When will our next pay rise come???
Everyone wants higher wages. We work hard but it is always disappointing when we open our weekly payslip. After the last pay deal, workers were divided into skill levels. Many people filed a grievance to argue that they deserve the higher pay grade. Hundreds of workers across all the Bakkavor Park Royal sites did this. It is a good sign that people took this step to demand more. But in order to be successful we need actions that create more unity and strength amongst us.
What actions create unity?
* Many of the grievances about peoples’ pay grade based on their skill level have still not happened. And when they are eventually heard it will only be for workers to argue their case on an individual level, that they do some task that has more skill. Many workers, especially the women, whose work is not valued even though it is the hardest, will not win this grievance. For those that do argue their case successfully, we end up with people in the same team on different pay rates. Does this build unity?
* Many workers who have been at the company a long time want seniority pay. Before, when Bakkavor was Katsouris, workers who had worked many years got 20p more an hour. Now, new starters get exactly the same as someone who has been there 20 years. But if we put all our efforts into fighting to get older staff a few pennies more than newer people, will this build unity?
* When a worker is shouted at and bullied by a manager, other workmates do not stand together and support this worker openly. This worker goes off on sick leave, worried and stressed. People gossip and blame the bullied worker. Is this building unity?
* Big managers shout at red caps. Red caps shout at workers. Workers get stressed and turn on each other. “This worker is lazy!'” “This worker is too slow!” Is this building unity?
A brief look back at the last pay negotiations…
Last year we got a bad deal which has only caused workers to become more divided. Last time:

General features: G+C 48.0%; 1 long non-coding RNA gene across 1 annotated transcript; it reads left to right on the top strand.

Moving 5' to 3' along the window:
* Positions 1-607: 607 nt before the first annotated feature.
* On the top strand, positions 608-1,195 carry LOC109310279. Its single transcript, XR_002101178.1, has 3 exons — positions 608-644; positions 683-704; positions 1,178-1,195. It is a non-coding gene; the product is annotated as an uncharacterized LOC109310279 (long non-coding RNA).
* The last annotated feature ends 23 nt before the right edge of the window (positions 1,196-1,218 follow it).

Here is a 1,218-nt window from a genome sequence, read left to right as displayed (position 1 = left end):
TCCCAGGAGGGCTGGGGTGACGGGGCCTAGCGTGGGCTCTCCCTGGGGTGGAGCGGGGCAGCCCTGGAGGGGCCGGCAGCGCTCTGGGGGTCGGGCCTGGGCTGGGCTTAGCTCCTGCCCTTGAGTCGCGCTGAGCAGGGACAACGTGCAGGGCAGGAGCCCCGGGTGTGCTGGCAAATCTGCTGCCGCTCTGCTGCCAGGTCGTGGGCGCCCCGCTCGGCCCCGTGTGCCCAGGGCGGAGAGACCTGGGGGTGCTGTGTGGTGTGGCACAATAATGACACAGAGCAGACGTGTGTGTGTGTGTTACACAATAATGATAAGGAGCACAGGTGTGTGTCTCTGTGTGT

* workers were not informed of the content of the ‘negotiations’ until it was all worked out;
* the union supported the deal even though in the long-run, it has made us weaker;
* the women were sold out;
* workers did not act together to change things. They complained, some wrote letters, some have decided to not do a certain task anymore because this is a supposedly ‘higher’ skill. But there was little trust that everyone could fight together.
We need more unity and strength if we want to pressure management to give us more. And we need to start now if we want to be in a better position for the next pay negotiations, which will start at the end of this year. What can we do?
We need to prepare to work to rule (meaning: following the company’s own rules exactly) or go on overtime strike in case the pay offer is not what we want.
1. In a food factory we can use health and safety to make trouble for the managers. Workers do not have to obey a manager’s order if it is against a food or health and safety rule – anything that you think endangers yourself, another worker or the food, you do not have to do. The manager might shout and scream. They may threaten you. But if there is an audit or a bigger manager catches you, we all know you will be blamed. If a few of us can say ‘no’ together,’ there is little they can do.
2. We have to start putting pressure on the union now – hassle the reps, ask them what exactly are they doing for us?! Go to the branch meetings and make sure workers’ real issues are on their agenda.
3. Instead of fighting over the scraps, we all need to make the demand to our union that we ALL want £10 an hour minimum for day shift and more for night shift. That includes agency workers. The union, as well as the management, needs to feel the pressure from workers. Workers need to set their demands higher than a measly 20p here and there!
If you think this is unrealistic, check out the examples below!